We were soon on our way to Moremi. Now, we always knew that Moremi and the Okavango had a fantastic reputation for game viewing. We'd been here four years previously, and had had an incredible time. However, we did have one or two concerns because we'd spoken to a couple of people who had just returned from Moremi and had told us that they were very dissapointed because there were no animals at all. They'd planned on staying several days, but left early because there was nothing to see.

As we approached the South Gate Entrance we suddenly came across several giraffe on the road. We excitedly stopped to watch and take a couple of photos just as another car which was leaving the park passed us by. They wound down their windows and said to us something along the lines of, "Enjoy it, there's very few animals inside the park". Well, you can imagine our reaction. Undeterred we continued onwards. At the entrance gate we completed the forms and handed over our permits as people from another vehicle were signing out. We asked them how things were looking inside and were given a somewhat unenthusiastic reply of, "well, we've seen some elephants and impala, but nothing else...and no cats". Kevin and I eyed each other. There was nothing to be said. We had already invested this time and money and we would just have to see how things went.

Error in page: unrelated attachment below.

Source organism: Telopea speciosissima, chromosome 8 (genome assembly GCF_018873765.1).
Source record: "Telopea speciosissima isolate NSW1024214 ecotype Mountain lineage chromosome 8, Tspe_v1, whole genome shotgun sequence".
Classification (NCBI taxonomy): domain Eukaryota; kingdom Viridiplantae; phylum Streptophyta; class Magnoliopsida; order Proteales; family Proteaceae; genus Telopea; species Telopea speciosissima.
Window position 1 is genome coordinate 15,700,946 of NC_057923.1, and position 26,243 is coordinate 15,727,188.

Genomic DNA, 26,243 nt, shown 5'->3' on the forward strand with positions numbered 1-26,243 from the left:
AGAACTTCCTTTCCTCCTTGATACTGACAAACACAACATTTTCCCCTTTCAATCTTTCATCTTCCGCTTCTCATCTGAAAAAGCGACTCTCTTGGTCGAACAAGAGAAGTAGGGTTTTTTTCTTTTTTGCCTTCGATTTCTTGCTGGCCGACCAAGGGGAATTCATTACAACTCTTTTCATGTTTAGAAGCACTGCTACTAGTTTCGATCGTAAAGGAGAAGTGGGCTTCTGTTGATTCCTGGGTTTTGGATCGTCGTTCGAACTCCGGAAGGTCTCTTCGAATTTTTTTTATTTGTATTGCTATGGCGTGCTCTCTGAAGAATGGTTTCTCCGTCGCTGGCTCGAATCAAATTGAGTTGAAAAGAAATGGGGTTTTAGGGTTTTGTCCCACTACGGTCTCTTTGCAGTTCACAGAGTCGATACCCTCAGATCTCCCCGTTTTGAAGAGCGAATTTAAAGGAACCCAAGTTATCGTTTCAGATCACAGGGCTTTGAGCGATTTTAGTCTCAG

We drove on into the depths of the park as the sandy tracks deteriorated with each mile. It was great! This time, we had no worries of getting stuck. After about half an hour we drove past a large lagoon which was surrounded by a huge herd of elephants. Fantastic! We pulled off the road and wound down the windows to watch. There were adult elephants and baby elephants all having an afternoon drink, covering themselves in mud and the younger ones were frolicking around play fighting. After some time we drove onwards passing zebra and wildebeest, more giraffe and the odd bull elephant. This was not dissapointing so far, it was great. We drove along through the deep sandy tracks, getting lost frequently...there are no road signs here and often the tracks are impassable due to flooding.